G and I recently spent three days in Berlin, Germany. I knew it was going to be cold, but I did NOT think there would be snow. We trudged around the city anyway, soaking in the history.
This was on the way to see a part of the wall. The cold weather and dreary day somehow made the whole experience more somber.
Walking along and reading about the not-so-long-ago days when Germany was the site of untold terror and violence, I felt deeply saddened by the thought of how cruel people can be. But then, at every turn I was confronted by the resilience of the people, their sheer determination to move on but yet still remember what happened to them. East Germans are a rare breed indeed. Friendly and hospitable, with a wicked sense of humor. The bleak landscape, with building after building after building, is a stark contrast to the colorful people who inhabit the city.
I wasn’t even born in 1961. But I remember the Wall. And I remember the Wall coming down. The strange thing is, I don’t think my kids know about it. And to stand there, where that unimaginable history was made, was surreal.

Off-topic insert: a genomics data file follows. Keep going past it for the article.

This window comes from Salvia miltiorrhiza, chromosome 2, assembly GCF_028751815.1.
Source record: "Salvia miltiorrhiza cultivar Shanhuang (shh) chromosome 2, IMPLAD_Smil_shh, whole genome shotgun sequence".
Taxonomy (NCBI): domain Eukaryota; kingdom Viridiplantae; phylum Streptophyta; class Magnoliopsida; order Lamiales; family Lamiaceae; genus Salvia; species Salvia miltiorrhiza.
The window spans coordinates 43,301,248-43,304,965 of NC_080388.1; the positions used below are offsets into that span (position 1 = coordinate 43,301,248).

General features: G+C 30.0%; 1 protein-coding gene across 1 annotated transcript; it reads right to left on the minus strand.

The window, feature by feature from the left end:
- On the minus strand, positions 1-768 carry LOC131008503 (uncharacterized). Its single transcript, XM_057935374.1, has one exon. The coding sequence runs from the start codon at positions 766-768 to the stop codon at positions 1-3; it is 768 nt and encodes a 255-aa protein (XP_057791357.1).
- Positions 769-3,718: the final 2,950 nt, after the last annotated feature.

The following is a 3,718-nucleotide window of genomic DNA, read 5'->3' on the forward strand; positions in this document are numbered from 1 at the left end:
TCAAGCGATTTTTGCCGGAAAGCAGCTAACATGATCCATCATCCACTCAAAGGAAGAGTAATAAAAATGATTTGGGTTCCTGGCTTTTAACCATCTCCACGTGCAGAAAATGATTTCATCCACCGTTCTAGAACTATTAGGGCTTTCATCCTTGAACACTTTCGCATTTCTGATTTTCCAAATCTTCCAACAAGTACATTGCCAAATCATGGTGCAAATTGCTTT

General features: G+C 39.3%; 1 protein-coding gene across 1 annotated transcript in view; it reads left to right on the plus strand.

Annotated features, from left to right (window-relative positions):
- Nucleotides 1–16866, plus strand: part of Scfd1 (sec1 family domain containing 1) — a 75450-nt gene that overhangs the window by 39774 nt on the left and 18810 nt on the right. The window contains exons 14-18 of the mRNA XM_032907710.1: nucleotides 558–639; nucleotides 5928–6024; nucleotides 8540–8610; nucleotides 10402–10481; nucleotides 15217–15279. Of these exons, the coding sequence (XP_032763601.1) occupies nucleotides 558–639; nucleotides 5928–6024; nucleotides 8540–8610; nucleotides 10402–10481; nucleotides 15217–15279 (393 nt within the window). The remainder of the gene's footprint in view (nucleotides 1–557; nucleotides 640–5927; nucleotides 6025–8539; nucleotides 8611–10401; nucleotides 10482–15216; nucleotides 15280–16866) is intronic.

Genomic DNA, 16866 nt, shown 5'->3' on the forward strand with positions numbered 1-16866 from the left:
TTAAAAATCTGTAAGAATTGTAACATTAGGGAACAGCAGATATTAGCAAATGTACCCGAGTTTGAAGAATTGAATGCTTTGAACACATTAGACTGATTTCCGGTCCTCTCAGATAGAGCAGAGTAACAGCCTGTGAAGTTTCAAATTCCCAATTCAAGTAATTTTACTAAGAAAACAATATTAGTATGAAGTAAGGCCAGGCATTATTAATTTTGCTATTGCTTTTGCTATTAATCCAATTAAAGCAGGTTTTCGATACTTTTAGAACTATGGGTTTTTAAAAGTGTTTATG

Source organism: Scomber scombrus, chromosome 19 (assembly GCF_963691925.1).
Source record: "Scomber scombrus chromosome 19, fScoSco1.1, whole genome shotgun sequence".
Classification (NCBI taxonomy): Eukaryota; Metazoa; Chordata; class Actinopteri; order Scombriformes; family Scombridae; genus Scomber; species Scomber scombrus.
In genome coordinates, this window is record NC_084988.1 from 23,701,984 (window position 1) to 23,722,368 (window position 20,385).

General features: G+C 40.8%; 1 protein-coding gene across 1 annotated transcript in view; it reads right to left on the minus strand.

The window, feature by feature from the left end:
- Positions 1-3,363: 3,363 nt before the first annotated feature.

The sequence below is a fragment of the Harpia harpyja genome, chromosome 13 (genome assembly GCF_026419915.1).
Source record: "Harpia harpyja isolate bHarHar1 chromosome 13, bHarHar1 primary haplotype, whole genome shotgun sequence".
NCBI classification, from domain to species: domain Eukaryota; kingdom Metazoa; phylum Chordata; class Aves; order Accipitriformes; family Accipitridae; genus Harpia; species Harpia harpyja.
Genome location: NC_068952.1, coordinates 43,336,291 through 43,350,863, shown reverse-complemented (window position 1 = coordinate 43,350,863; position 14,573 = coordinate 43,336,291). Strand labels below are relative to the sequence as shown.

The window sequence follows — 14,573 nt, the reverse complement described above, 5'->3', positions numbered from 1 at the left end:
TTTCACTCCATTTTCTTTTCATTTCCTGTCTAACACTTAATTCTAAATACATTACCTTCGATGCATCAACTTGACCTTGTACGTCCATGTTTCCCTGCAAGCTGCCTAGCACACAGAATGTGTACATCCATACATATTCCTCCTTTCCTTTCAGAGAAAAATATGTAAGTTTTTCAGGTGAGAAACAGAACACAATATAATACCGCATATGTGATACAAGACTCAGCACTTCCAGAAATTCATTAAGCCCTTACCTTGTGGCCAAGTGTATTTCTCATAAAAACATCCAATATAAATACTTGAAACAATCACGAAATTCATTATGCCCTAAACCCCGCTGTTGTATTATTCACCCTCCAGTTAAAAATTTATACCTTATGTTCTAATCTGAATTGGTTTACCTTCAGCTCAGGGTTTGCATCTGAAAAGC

It made me realize how fragile our freedom really is.
I think about that fragility frequently. When people insist, “no, that could never happen in America,” I think of that wall…and the USSR…and the Nazis…anything is possible.
That is so true. The wall went up so fast – one crazy, dictatorial, charismatic guy, that is all it takes to wreak havoc on life as we know it.
I was in Germany in 1981 when I was in college and remember standing on the West side of the wall, watching the guards and hearing the stories of people shot trying to get from East to West. What a change in history we’ve seen, for the positive. Germany was absolutely a lovely country and of all the European places we traveled, the people were among the most warm, open and welcoming.